Ali Soufan Claims He Had Success with Ramzi Bin al-Shibh, Too

While I’ve been taking my sweet time getting around to the ACLU document dump from Friday, Adam Serwer has been picking up the slack. Check out these posts on the FBI’s approach to torture here and here.

One of the things included in the document dump is a re-release of DOJ’s IG Report on torture, with some new disclosures. Of particular interest are details about Ali Soufan’s (recall the IG Report refers to him by the pseudonym Thomas) brief participation in the interrogation of Ramzi bin al-Shibh.

According to the, [sic] Assistant Chief for the FBI’s Counterterrorism Operational Response Team (CTORS), he and several agents, including Thomas, traveled to a CIA-controlled facility to conduct a joint interview of Binalshibh [redacted] with the CIA. The Assistant Chief said that the detainees were manacled to the ceiling and subjected to blaring music around the clock. He said the FBI agents worked with the CIA in developing questions for Binalshibh, but were denied direct access to him for 4 or 5 days, until Thomas was given 45 minutes with him. Thomas stated that Binalshibh was naked and chained to the floor when Thomas was given access to him. Thomas told the OIG that he obtained valuable actionable intelligence in a short time but that the CIA quickly shut down the interview. According to the notes of FBI General Counsel Valerie Caproni, Deputy Assistant Director T.J. Harrington told her that the FBI agents who went to the CIA site saw Binalshibh [redacted].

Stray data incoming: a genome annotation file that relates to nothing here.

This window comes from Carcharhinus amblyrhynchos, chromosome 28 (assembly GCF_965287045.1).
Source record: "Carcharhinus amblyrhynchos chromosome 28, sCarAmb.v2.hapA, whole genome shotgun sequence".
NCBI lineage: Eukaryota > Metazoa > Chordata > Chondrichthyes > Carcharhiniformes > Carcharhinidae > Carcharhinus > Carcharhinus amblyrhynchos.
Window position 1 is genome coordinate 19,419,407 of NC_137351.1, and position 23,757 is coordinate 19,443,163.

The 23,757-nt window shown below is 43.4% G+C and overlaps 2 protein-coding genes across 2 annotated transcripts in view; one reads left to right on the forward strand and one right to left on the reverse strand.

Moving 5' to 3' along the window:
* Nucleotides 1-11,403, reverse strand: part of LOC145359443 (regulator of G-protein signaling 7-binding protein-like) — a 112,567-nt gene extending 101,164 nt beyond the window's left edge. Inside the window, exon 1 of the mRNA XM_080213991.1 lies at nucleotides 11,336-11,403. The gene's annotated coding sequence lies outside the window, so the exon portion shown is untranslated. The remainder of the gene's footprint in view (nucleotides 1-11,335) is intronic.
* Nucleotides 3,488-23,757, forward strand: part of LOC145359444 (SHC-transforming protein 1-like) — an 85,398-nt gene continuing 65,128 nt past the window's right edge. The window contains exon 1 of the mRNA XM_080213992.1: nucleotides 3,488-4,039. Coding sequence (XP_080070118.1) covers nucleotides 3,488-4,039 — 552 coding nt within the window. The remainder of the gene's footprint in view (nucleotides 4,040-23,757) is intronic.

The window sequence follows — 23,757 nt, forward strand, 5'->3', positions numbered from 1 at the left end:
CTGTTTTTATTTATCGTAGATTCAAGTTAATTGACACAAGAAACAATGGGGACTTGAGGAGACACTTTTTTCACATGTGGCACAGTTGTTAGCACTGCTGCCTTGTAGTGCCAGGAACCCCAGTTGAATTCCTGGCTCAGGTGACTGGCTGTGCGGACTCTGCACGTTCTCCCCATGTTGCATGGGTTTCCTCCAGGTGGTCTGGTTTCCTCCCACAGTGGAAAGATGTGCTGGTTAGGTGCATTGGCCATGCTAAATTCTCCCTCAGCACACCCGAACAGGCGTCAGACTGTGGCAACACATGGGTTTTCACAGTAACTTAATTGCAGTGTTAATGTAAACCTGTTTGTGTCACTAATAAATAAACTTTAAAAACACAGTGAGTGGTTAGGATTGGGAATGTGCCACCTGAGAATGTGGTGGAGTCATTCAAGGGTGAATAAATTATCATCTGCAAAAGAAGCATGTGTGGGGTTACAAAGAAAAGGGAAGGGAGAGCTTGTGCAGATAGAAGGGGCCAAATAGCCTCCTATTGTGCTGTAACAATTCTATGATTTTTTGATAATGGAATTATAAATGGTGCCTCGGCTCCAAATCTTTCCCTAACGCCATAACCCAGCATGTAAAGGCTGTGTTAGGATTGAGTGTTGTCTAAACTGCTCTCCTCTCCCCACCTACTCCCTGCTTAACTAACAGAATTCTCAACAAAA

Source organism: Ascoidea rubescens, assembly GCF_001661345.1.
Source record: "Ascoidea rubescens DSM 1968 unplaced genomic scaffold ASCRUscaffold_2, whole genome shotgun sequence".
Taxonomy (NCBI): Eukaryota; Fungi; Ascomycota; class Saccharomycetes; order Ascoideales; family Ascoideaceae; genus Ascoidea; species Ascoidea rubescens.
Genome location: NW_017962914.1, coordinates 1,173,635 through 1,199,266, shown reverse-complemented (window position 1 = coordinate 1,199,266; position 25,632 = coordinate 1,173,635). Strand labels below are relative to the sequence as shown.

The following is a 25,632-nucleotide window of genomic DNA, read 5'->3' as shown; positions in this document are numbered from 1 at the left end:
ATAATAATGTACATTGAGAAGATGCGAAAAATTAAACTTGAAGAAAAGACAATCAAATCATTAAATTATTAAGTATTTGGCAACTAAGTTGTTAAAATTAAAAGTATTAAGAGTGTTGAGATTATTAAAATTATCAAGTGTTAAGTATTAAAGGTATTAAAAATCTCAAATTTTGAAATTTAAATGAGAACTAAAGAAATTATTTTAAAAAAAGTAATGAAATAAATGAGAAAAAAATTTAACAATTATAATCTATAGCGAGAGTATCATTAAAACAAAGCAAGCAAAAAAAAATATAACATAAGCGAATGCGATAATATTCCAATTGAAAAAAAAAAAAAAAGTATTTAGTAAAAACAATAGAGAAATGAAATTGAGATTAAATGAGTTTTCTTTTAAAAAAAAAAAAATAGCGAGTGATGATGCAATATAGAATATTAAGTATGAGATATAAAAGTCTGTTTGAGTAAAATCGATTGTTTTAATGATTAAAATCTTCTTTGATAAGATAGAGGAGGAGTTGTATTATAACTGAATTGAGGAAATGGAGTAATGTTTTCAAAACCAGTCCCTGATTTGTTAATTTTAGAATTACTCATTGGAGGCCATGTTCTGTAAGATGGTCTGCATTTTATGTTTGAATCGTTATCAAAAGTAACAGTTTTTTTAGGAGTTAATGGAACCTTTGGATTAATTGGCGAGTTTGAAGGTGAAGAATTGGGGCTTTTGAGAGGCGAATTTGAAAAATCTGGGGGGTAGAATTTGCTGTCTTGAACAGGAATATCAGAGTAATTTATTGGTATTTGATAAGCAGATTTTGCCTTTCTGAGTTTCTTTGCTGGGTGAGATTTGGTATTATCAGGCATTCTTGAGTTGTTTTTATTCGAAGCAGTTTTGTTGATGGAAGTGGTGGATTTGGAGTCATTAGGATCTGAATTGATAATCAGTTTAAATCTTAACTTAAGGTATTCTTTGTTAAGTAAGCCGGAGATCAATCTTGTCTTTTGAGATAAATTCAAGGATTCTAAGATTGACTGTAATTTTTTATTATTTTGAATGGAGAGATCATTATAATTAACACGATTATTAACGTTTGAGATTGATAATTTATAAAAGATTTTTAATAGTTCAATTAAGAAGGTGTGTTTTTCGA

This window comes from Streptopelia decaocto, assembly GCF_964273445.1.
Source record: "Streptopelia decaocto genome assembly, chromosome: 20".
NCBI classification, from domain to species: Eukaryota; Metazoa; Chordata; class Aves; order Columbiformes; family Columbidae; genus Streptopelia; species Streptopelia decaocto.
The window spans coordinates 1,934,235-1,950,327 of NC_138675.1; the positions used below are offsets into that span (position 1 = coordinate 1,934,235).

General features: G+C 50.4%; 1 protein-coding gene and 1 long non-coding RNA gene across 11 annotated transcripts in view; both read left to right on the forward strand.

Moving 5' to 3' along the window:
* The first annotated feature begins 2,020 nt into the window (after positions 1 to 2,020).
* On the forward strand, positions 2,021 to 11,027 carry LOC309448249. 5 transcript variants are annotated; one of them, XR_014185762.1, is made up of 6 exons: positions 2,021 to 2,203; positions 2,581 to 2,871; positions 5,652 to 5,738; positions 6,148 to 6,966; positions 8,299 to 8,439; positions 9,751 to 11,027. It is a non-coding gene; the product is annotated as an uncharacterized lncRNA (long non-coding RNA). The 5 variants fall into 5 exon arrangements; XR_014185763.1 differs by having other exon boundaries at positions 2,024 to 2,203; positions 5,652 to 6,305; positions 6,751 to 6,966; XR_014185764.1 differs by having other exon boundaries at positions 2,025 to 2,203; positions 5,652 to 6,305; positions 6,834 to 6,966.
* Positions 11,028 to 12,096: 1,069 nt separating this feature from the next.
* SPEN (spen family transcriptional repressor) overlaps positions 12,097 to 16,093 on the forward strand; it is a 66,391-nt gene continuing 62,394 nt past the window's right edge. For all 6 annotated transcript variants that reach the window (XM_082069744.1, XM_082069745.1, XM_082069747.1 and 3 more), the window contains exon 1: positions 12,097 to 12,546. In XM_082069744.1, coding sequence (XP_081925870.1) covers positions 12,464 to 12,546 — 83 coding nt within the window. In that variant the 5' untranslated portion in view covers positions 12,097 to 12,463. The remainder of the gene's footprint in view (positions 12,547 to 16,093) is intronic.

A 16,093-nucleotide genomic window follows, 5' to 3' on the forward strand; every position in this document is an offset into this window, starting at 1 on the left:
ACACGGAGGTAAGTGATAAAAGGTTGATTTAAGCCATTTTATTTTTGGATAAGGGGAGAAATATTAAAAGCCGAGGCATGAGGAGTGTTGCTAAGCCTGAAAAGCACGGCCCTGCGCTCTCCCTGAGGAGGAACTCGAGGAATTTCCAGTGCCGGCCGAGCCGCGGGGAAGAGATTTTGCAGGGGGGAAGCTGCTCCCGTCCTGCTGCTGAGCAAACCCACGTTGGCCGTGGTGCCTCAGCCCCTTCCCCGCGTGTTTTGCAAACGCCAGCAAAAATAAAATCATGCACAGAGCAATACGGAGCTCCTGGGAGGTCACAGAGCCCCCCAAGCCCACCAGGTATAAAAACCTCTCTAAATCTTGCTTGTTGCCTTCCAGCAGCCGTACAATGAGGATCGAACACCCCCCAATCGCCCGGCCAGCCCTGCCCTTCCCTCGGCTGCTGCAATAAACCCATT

I’m interested in this revelation for two reasons. First, if Soufan’s claims are correct then it shows that the FBI repeatedly got intelligence the CIA was unable to get–and that the CIA, on at least two occasions, shut down the FBI access when they were succeeding.

But I’m also interested because the National Archives has been in the process of declassifying Soufan’s interview with the 9/11 Commission since April. Some agency appears to be sitting on it.